Thursday, January 14, 2016

Alaska Spot Shrimp & Halibut Stir Fry


Heart Healthy! Alaska seafood is the best and this dish highlights my favorite spot shrimp and versatile halibut.  We caught tons this summer, and fortunately both freeze really well for winter use. I still had a few fresh carrots from the farm here in Palmer, and I used locally grown greens. Grab whatever looks freshest at your local store. This is stir fry - it cooks super fast, so have everything ready. Even your servings plates. Nothing is worse than limp, over cooked ingredients in a stir fry, so prep like you mean it!~Patti
Ingredients:
1/2 pound angel hair pasta, cooked and set aside
1 pound halibut, skinned, cut into 1" pieces
1 tablespoon olive oil
1/2 cup water or low fat chicken broth
2 teaspoons fresh ginger, grated
1 clove garlic, minced
1 cup carrots, sliced thin
1 red bell pepper, sliced thin
1/2 bunch green onion, sliced thin
1 cup broccoli florets 

Sauce: 
8 tablespoons of rice vinegar
6 tablespoons lite soy sauce
4 teaspoon sesame oil
2 teaspoon red pepper flakes

Note: Angel hair pasta takes about 7-8 minutes to cook, so have your pot of boiling water ready and drop the noodles to cook about the time you add your veggies to the stir fry.


Mix all sauce ingredients. Add halibut pieces. Let marinate in fridge while you prep the rest of the meal.

Grate ginger, wash and cut up veggies.

Sauté ginger, water (or broth if using) and garlic. Add veggies after a few minutes. Add all veggies except green onion; they go in at the end. Stir fry 2 minutes.

Add marinated fish, with juices. Stir fry 1 minute. Add Shrimp - stir fry 2-3 minutes, just till done.

Turn off heat. Toss with noodles and add in green onion to coat with sauce.

Serve and enjoy! 
If you have guests, take notice of how impressed they are :)

This is what you would call a really good fishing day.

Lots of halibut all packaged up and ready for the freezer. We won't go hungry this winter :)

Sunday, January 3, 2016

Burbot Cakes (poor man's lobster cakes)

Fishing for burbot on the Tanana River in Fairbanks, Alaska at the end of December is definitely not for the weak and/or weary. You have to have the right gear, a good attitude and be willing to get cold...really, really cold! I had the opportunity to go with good friends who have ALL of these attributes and boy did we catch some nice fish. Often referred to as "poor man's lobster," burbot is fun to cook with and tasty. You pretty much can't mess it up. Here's a quick recipe for burbot cakes. Yummy doesn't even begin to describe how good they are, but it's a good start :)~Audrey   
Ingredients:
8 oz burbot, cooked and diced
1 egg
1 tablespoon plain Greek yogurt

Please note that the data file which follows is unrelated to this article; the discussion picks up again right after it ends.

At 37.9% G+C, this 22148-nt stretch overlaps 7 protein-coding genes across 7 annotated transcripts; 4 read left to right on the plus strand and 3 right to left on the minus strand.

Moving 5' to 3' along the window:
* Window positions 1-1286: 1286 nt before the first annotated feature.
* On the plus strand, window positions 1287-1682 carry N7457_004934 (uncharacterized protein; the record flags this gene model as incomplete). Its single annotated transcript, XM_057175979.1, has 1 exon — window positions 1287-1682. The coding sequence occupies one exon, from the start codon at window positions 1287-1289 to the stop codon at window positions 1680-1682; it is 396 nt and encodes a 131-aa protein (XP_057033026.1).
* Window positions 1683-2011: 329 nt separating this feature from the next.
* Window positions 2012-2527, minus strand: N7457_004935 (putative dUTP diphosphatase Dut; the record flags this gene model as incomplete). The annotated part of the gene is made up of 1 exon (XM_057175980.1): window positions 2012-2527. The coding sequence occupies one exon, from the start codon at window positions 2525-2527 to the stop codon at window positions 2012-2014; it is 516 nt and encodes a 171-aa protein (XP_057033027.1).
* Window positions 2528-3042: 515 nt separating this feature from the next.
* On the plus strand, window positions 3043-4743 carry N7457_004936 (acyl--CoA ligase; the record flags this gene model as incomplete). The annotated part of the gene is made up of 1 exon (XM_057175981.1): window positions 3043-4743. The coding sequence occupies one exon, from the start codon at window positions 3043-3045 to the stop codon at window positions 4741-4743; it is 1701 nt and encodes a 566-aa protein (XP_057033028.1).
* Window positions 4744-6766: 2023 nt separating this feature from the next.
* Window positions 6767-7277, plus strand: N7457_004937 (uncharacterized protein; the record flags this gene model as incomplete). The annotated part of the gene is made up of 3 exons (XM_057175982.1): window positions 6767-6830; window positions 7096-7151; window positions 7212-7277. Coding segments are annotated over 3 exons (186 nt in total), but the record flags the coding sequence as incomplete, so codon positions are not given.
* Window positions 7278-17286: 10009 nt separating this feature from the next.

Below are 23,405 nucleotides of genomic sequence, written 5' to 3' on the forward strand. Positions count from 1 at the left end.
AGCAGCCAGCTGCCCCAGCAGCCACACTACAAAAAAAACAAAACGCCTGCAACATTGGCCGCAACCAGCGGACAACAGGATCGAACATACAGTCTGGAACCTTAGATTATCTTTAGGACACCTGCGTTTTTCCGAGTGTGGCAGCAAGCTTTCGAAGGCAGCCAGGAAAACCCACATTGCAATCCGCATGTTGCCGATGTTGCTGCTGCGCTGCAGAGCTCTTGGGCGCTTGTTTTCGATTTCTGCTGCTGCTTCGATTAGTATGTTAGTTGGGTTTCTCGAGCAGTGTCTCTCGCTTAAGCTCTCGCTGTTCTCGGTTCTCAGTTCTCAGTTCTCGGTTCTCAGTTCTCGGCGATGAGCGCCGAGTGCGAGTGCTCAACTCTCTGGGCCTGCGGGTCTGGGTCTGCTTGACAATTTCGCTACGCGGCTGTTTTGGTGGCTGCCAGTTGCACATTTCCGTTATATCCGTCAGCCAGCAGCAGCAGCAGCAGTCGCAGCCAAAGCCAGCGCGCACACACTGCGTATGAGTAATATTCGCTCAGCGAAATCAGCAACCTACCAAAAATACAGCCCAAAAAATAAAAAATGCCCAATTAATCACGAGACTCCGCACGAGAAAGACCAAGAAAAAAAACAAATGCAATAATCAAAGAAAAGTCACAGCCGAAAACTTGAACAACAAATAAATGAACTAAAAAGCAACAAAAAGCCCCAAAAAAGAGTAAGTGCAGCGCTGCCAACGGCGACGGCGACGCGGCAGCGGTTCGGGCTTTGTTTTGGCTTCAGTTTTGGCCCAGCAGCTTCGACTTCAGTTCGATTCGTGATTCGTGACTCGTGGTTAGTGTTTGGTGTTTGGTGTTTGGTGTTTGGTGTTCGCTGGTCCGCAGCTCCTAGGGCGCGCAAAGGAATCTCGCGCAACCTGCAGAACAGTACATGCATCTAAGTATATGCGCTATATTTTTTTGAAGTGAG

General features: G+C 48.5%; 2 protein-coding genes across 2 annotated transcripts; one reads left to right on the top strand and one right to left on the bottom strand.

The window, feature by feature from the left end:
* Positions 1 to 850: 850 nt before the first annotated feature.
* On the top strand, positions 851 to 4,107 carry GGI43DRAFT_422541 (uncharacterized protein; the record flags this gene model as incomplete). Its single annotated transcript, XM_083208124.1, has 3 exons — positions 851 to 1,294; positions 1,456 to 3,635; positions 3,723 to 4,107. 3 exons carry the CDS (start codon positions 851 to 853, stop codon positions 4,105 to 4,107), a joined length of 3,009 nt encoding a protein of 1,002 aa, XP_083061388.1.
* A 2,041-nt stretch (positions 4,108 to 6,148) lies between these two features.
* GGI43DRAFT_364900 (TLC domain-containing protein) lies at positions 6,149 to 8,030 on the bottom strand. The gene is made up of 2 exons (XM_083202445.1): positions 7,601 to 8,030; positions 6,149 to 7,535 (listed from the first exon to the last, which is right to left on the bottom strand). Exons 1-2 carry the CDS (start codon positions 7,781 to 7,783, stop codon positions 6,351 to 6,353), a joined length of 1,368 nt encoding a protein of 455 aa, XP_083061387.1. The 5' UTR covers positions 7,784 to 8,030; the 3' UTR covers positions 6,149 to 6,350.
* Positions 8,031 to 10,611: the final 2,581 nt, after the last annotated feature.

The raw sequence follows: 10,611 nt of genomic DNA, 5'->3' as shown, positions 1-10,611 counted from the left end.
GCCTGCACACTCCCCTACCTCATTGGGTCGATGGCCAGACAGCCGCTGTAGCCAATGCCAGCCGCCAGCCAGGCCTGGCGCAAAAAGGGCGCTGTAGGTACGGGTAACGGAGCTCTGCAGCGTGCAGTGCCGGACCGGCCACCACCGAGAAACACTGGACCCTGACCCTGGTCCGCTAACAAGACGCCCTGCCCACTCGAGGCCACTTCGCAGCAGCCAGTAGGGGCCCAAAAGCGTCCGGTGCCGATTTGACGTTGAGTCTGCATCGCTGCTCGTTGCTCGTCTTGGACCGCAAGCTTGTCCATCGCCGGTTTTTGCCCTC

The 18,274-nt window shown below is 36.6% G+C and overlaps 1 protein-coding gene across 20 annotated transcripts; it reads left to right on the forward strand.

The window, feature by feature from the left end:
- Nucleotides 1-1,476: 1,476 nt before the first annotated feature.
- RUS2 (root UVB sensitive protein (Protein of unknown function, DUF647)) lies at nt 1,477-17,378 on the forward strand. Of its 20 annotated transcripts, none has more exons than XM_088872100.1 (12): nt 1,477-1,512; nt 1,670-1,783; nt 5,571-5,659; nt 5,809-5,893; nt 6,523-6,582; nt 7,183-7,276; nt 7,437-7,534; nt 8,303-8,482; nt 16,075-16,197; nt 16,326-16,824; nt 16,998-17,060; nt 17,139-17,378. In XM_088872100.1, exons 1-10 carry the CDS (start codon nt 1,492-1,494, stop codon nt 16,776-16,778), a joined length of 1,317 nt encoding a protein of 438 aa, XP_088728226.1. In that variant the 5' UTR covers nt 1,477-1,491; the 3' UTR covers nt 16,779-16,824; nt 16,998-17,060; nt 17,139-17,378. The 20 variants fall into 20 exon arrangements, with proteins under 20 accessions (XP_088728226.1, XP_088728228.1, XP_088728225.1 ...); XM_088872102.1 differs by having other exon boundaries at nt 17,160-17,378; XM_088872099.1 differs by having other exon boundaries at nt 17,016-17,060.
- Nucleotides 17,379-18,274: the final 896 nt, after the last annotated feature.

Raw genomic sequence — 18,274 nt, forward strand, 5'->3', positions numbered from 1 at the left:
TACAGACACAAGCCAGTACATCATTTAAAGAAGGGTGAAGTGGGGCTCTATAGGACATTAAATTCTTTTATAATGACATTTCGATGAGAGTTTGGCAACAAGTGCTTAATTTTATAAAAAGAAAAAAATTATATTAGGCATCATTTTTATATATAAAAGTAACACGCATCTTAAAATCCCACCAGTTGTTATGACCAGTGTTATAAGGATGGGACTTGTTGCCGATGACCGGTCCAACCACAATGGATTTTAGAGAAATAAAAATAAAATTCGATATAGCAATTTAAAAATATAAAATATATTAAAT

1 tablespoon mayo
1 tablespoon Dijon mustard
1 tablespoon lemon juice
1 teaspoon red pepper flakes
2 green onions, minced
12 saltine crackers, crushed

Sauce:
Mix equal parts plain Greek yogurt and mayo with fresh dill and a splash of lemon juice. Salt and pepper to taste.

Makes @12 mini patties


 Dice up your burbot into small pieces and season with salt and pepper.

Bake at 425 degrees for about 5-7 minutes or just until done. While it's cooking, simply combine everything else together in a bowl and mix well.  

Let burbot cool before adding to mixture. 


Form into small tablespoon size patties and dust with corn flour (or corn meal for more crust). Cook patties in a skillet with @ 1 tablespoon each of butter and olive oil. 
Cook until golden brown, 3-4 minutes each side.

If you want to get fancy, add a dollop of yogurt dill sauce on top of each one and garnish with diced red pepper and dill sprigs. Pour yourself a nice glass of chilled white wine and enjoy :) 


This 38" burbot is a nice catch! The temperature was hovering about -20F, hence my rosy cheeks :)

Heading home after a successful day of burbot fishing on the Tanana River in Fairbanks, Alaska. 

The wall tent behind us had a potbelly stove which was nice if not critical to be able to warm up in after several hours out on the ice before the long snow machine ride back home. Thanks for setting this up for us, Brian!

Here's a great link that provides detailed information about burbot fishing as well how to clean and fillet them:
 
State of Alaska Fish & Game: How to Set Line for Burbot

Wednesday, December 30, 2015

Unrolled Cabbage Rolls (Moose Meat Halupki)

Halupki are Eastern European cabbage rolls. These were a staple in my Croatian grandmother's kitchen. Seasoned ground beef, rice and onion wrapped in cabbage leaves and simmered in a sweet tomato sauce. They were labor intensive to say the least. My version is made with ground moose meat and locally grown cabbage and onion. Most importantly, they are quicker to make but every bit as delicious. ~Patti
Ingredients:
1 pound ground moose meat or hamburger
1 medium head cabbage, sliced thin
1 medium onion, chopped
2 cups cooked rice
salt & pepper to taste
2 tablespoons unsalted butter

Sauce:
1 can tomato sauce (15 oz)
1 can stewed tomatoes (15 oz)
2 tablespoons lemon juice
1 garlic clove, peeled and smashed
2 tablespoons brown sugar
2-3 teaspoons Worcestershire sauce

Serves: 4